Storm Surge Research Group
The Stony Brook Storm Surge Research Group is developing a real-time weather and ocean storm surge prediction system which can be used for a variety of purposes. Such uses include hurricane and nor ‘easter flooding predictions and alerts, water quality and effluent dispersion, the feasibility of building storm surge barriers to protect the New York Metropolitan region from storm damage and coastal flooding in an era of global climate change and rising sea level.
For a more detailed description, visit the project website.
- Malcolm J. Bowman – Physical Oceanography, Group Leader- firstname.lastname@example.org
- Brian Colle – Mesoscale Meteorology email@example.com
- Charles Flagg – Coastal Oceanography firstname.lastname@example.org
- Hamish Bowman – Model integration and development hamish.bowman at otago.ac.nz
Acknowledgements for Past Contributions:
- Frank Buonaiuto – Coastal Geology email@example.com
- Robert E. Wilson – Physical oceanography firstname.lastname@example.org
- Jindong Wang – Physical Oceanography (PhD Student) jdandx at gmail.com
- Tom Diliberto – Atmospheric Science (MS Student) tom.diliberto at gmail.com
- Robert Hunter – Software Development (BS Student)
- Roger Flood – Marine geology email@example.com
- Alexander Mintz – Website Development (BA Student) alexander.mintz at gmail.com
- Douglas Hill- Coastal Hydrology
- Alexandra Santiago – Research support
- Jian Kuang – Modeling support (MS student in applied math) kuangjian2011 at gmail com
- Keith Roberts – Statistical analyses (MS student in atmospheric science)
- Michael Colbert – Storm surge barrier modeling (Honors College student)
- Sam Fey – Tidal analysis (BS physics student)
Funded by Stony Brook Storm Surge Research Group Partners
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The New York Metropolitan region is vulnerable to coastal flooding and large-scale damage to city infrastructure from hurricanes and nor’easters. Much of this region lies less than three meters above mean sea level; in total this includes an area of about 260 square kilometers. Within this area lies critical infrastructure such as hospitals, airports, railroad and subway station entrances, highways, water treatment outfalls and combined sewer outfalls at or near sea level.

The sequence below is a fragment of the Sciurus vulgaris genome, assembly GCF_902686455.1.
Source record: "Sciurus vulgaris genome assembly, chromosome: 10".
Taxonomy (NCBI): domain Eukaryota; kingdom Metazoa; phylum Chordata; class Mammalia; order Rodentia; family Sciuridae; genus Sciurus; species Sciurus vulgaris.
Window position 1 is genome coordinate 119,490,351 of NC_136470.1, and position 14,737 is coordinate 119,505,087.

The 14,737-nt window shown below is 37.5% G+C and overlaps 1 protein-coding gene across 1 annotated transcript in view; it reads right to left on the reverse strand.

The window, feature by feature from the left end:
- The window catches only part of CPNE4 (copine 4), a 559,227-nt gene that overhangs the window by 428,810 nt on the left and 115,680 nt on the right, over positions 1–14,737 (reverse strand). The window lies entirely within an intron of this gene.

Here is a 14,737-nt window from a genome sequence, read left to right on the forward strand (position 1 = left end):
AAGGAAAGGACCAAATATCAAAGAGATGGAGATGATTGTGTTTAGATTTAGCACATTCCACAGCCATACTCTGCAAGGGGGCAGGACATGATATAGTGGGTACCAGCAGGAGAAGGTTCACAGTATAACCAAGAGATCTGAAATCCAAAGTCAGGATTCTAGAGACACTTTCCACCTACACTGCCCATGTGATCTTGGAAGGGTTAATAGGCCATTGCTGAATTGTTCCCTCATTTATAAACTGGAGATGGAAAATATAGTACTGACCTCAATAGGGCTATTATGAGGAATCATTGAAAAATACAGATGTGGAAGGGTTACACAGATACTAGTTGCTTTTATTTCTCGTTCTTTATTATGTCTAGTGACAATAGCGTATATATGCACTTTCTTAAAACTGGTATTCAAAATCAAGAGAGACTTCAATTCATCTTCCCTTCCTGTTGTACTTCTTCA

Recent storms have already revealed the intrinsic potential for disaster in this region. For example the nor’easter of December 1992 flooded the entrance of the Hoboken Path train station with seawater, short-circuiting the electric trains and city subways, and shutting down the entire system. Fortunately, no lives were lost but there would have been fatalities if the sea had risen another foot. During this century, rising sea level will aggravate storm surges along the New York City metro region coast, causing more severe flooding and increasing the frequency of these floods.
In response to investigating these threats, the Stony Brook Storm Surge Research Group was formed in 2002 with support from New York Sea Grant, New York City Department of Environmental Protection, HydroQual Inc., and the Eppley Foundation for Research. This website is being developed as a coastal early warning system for emergency response against flooding in Metropolitan New York.
This website displays observed, astronomical and predicted sea level variations at key NOAA tide stations on the northeastern coastline with an emphasis on New York Harbor. Our storm surge prediction model (SBSS Version 1) consists of the Stony Brook 12-km MM5 mesoscale weather prediction model coupled to the ADCIRC ocean circulation model. The model predicts winds, pressure, tides, storm surge and currents with a 50-hr time horizon. The MM5 model is run twice daily and the output is used as input for ADCIRC. The water level predictions and observations are updated at 3am and 3pm daily. The predictions are 5hrs behind real time due to the model’s run time.
The Version 1 model has been validated against two major storm events; Hurricane Floyd (15-19 Sept. 1999) and the 25 December 2002 nor’easter, as well as real-time verification throughout a winter season (Bowman et al., 2004,2005).